Sign up for our daily briefing

Make your busy days simpler with Axios AM/PM. Catch up on what's new and why it matters in just 5 minutes.

Please enter a valid email.

Please enter a valid email.

Subscription failed
Thank you for subscribing!

Stay on top of the latest market trends

Subscribe to Axios Markets for the latest market trends and economic insights. Sign up for free.

Please enter a valid email.

Please enter a valid email.

Subscription failed
Thank you for subscribing!

Sports news worthy of your time

Binge on the stats and stories that drive the sports world with Axios Sports. Sign up for free.

Please enter a valid email.

Please enter a valid email.

Subscription failed
Thank you for subscribing!

Tech news worthy of your time

Get our smart take on technology from the Valley and D.C. with Axios Login. Sign up for free.

Please enter a valid email.

Please enter a valid email.

Subscription failed
Thank you for subscribing!

Get the inside stories

Get an insider's guide to the new White House with Axios Sneak Peek. Sign up for free.

Please enter a valid email.

Please enter a valid email.

Subscription failed
Thank you for subscribing!

Catch up on coronavirus stories and special reports, curated by Mike Allen everyday

Catch up on coronavirus stories and special reports, curated by Mike Allen everyday

Please enter a valid email.

Please enter a valid email.

Subscription failed
Thank you for subscribing!

Want a daily digest of the top Denver news?

Get a daily digest of the most important stories affecting your hometown with Axios Denver

Please enter a valid email.

Please enter a valid email.

Subscription failed
Thank you for subscribing!

Want a daily digest of the top Des Moines news?

Get a daily digest of the most important stories affecting your hometown with Axios Des Moines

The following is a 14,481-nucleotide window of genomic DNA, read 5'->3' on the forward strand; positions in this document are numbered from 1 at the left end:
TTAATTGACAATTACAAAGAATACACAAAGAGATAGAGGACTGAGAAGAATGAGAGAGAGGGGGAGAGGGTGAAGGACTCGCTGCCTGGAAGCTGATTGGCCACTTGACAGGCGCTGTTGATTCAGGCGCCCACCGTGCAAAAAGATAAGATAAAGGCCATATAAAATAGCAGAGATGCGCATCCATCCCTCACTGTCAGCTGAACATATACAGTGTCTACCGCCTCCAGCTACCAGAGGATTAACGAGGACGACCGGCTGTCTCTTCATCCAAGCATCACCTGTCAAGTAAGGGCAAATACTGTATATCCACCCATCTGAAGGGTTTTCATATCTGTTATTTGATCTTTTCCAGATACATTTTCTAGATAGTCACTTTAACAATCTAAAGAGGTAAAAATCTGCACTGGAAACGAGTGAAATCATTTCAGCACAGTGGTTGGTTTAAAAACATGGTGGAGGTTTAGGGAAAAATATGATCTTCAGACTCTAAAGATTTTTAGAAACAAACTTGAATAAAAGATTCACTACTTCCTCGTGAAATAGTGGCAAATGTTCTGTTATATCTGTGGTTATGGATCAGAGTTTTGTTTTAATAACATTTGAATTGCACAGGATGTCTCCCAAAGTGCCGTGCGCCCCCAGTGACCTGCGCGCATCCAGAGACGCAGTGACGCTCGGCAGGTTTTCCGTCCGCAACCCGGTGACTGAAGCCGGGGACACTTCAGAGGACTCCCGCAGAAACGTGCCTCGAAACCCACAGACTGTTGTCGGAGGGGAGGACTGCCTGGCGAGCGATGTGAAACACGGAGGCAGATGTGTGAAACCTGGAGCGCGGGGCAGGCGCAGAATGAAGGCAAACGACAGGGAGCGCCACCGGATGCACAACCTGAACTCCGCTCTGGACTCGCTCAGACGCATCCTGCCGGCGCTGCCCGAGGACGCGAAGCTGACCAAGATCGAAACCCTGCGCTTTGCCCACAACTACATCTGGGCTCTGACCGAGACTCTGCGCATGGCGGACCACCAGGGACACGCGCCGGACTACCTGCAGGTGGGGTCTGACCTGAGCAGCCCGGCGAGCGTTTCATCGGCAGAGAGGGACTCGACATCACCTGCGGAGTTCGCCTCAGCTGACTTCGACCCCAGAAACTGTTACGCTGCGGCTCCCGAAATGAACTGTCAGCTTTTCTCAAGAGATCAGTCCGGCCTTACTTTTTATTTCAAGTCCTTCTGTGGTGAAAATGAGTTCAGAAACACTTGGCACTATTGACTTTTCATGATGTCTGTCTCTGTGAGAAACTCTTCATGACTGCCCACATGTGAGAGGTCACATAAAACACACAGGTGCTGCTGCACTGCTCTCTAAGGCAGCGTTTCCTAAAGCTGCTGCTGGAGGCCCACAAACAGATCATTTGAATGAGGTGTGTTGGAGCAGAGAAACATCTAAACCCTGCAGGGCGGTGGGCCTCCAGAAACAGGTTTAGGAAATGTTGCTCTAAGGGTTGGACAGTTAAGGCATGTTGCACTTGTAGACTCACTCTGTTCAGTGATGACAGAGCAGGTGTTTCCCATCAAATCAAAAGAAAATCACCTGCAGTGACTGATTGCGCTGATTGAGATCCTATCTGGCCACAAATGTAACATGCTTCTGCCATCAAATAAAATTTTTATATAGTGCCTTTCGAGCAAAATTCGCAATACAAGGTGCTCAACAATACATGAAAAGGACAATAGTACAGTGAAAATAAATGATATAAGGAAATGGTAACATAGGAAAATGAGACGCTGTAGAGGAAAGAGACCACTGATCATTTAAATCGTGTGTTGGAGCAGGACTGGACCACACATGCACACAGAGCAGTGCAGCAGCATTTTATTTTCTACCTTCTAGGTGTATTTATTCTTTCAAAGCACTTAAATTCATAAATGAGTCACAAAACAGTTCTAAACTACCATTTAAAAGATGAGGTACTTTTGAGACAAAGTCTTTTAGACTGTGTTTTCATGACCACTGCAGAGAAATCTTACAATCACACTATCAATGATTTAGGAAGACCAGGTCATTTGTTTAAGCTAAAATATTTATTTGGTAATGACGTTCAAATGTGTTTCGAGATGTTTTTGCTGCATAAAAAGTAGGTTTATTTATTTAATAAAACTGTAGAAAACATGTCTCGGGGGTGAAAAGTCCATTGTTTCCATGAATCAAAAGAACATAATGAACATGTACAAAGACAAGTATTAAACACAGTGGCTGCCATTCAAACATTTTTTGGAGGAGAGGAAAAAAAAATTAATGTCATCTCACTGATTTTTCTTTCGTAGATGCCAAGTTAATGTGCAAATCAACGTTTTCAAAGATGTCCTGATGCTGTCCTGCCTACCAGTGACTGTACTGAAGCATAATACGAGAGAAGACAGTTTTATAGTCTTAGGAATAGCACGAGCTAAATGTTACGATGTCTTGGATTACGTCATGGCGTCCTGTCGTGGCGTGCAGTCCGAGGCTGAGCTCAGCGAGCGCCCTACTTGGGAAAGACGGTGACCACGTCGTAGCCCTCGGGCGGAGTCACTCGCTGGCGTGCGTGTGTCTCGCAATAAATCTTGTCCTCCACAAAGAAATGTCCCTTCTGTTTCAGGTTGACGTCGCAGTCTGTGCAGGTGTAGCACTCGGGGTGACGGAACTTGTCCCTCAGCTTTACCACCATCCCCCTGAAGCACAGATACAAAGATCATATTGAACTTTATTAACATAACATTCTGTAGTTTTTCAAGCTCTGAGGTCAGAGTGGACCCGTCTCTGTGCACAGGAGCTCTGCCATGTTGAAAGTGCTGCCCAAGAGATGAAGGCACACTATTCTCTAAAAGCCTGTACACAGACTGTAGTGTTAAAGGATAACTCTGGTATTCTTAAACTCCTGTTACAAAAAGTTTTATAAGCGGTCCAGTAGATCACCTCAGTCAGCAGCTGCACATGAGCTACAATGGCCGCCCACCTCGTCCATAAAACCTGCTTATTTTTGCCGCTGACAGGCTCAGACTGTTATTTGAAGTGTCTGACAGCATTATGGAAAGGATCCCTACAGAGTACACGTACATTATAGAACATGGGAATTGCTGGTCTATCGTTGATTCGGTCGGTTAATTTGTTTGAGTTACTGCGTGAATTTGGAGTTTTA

Please enter a valid email.

Please enter a valid email.

Subscription failed
Thank you for subscribing!

Want a daily digest of the top Twin Cities news?

Get a daily digest of the most important stories affecting your hometown with Axios Twin Cities

Please enter a valid email.

Please enter a valid email.

Subscription failed
Thank you for subscribing!

Want a daily digest of the top Tampa Bay news?

Get a daily digest of the most important stories affecting your hometown with Axios Tampa Bay

Please enter a valid email.

Please enter a valid email.

Subscription failed
Thank you for subscribing!

Want a daily digest of the top Charlotte news?

Get a daily digest of the most important stories affecting your hometown with Axios Charlotte

Please enter a valid email.

Please enter a valid email.

Subscription failed
Thank you for subscribing!

Please enter a valid email.

Please enter a valid email.

Subscription failed
Thank you for subscribing!

Geisinger Medical Center in Danville, Pennsylvania. Photo: Lisa Lake/Getty Images

There's some noteworthy language in a recent financial report from Geisinger, the large Pennsylvania system that owns hospitals, doctors' practices and a health insurance company: "Geisinger seeks to grow high-acuity, fee-for-service business by increasing penetration for these services in Geisinger's expanded service area."